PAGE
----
20. Paragraph transitions Evoking science validates Bartitsu as a martial form comparable to more commonly known and accepted European arts, but even here, the scientific impulse enacts the same ordering of potential chaos. “The system,” Barton-Wright continues in his introduction, “has been carefully and scientifically planned” (402). Nearly every word in this declaration moves toward regulation: Bartitsu is a “system,” a logical structure of parts which demonstrate intentional or “planned” design and draw on “scientific” structure to generate the capacity to order. Even the past perfect “has been” suggests a completed process, a solidified and deliberate formation impervious to future disorder. Barton-Wright’s elaboration on the scientific plan invokes more of a suggestion rather than an explanation: “its principle may be summed up in a sound knowledge of balance and leverage as applied to human anatomy” (402). Rarely in the article following his introduction does he further explain “balance,” “leverage,” or “human anatomy’ short of a reference to “the nerve of the funny bone which is situated just behind the elbow” (409), and a few casual references to leverage without describing the means by which one establishes such leverage. The invocation of science does not need to extend into his practice; rather, the idea of science in itself rhetorically validates his system. Employing the term “science” takes on a more potent rhetorical valence when applied to validating tests of Barton-Wright himself.

  21. (Forbidden) Arguments

  22. Arguments you cannot make on their own These arguments are not exactly wrong; they simply tend to diminish critical thinking. They often form the stepping-stones toward a critical argument. Because of this, they can create the illusion of a completed argument.

  23. Arguments you cannot make on their own This text is realistic. Realism is an effect. It can work toward a goal (convincing you that xyz is a viable situation, or challenging the parameters of what makes something “real”). If a text feels realistic, there may be a reason – and that reason forms your critical argument. It may simply be that the text (like many texts post-1830) fall into the bracket of “Realism.”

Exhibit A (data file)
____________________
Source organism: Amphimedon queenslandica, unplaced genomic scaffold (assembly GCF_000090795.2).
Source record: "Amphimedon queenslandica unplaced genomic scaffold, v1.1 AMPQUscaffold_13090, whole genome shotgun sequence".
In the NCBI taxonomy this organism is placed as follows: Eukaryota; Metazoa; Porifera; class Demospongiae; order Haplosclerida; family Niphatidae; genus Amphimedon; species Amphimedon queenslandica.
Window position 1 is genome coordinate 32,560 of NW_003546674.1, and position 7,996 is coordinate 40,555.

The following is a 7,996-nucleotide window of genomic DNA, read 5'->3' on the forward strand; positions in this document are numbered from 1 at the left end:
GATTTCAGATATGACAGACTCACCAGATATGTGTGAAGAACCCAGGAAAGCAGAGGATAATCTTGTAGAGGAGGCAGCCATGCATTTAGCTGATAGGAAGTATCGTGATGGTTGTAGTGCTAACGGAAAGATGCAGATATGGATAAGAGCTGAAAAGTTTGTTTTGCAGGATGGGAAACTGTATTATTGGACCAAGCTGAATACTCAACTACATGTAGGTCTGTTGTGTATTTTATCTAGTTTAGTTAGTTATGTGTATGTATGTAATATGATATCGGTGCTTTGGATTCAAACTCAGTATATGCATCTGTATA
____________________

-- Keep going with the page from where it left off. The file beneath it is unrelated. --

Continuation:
24. Arguments you cannot make on their own This text makes readers sympathize with x character. The word “sympathy” often covers up the nuance of our relationships with characters. Do we actually feel for this character? Or do we just align with them (see through their eyes)? Is that a choice? How does the text coerce us through narrative into what we see as “sympathy”? There are certainly times where this argument bears more weight. Sympathizing with a marginalized (monstrous, minority, obscured) character matters much more than sympathizing with, say, Katniss.

  25. Arguments you cannot make on their own This text does xyz to keep readers reading. Suspense causes all kinds of effects on stories. It redefines knowledge, time, trust, relationships. Relegating it to a mere device to keep people reading smothers all those other potentials. If a textual element pulls you along through a text, there must be something about that element which compels you. Rather than simply observing that you are compelled, dig into what causes it – and what it changes about the narrative world.

  26. Arguments you cannot make, ever These arguments are essentially unprovable opinions. They often simply make an evaluation, rather than a critical argument. Again, they may be the seeds of an argument, but they should remain only seeds, outside your essay. Frequently, they appear as concluding gestures. You don’t need to move this direction; stay within the text.

  27. Arguments you cannot make, ever I would recommend this text. This one often appears at the end of essays. It suggests that something about the text is compelling. Analyze that element, rather than just evaluating it. Critical essays investigate the way the text works. They are not advertisements.

  28. Arguments you cannot make, ever This text is well-written. This argument likes to disguise itself behind words like “effective.” If, essentially, you appreciate how the text does what it does, analyze that element. More often than not, though, this argument is just filler. It feels like a thing something should say about texts one reads in literature classes. Unless you have something specific to analyze about style and its relationship to a critical idea (like Joyce’s Ulysses), avoid observations about style.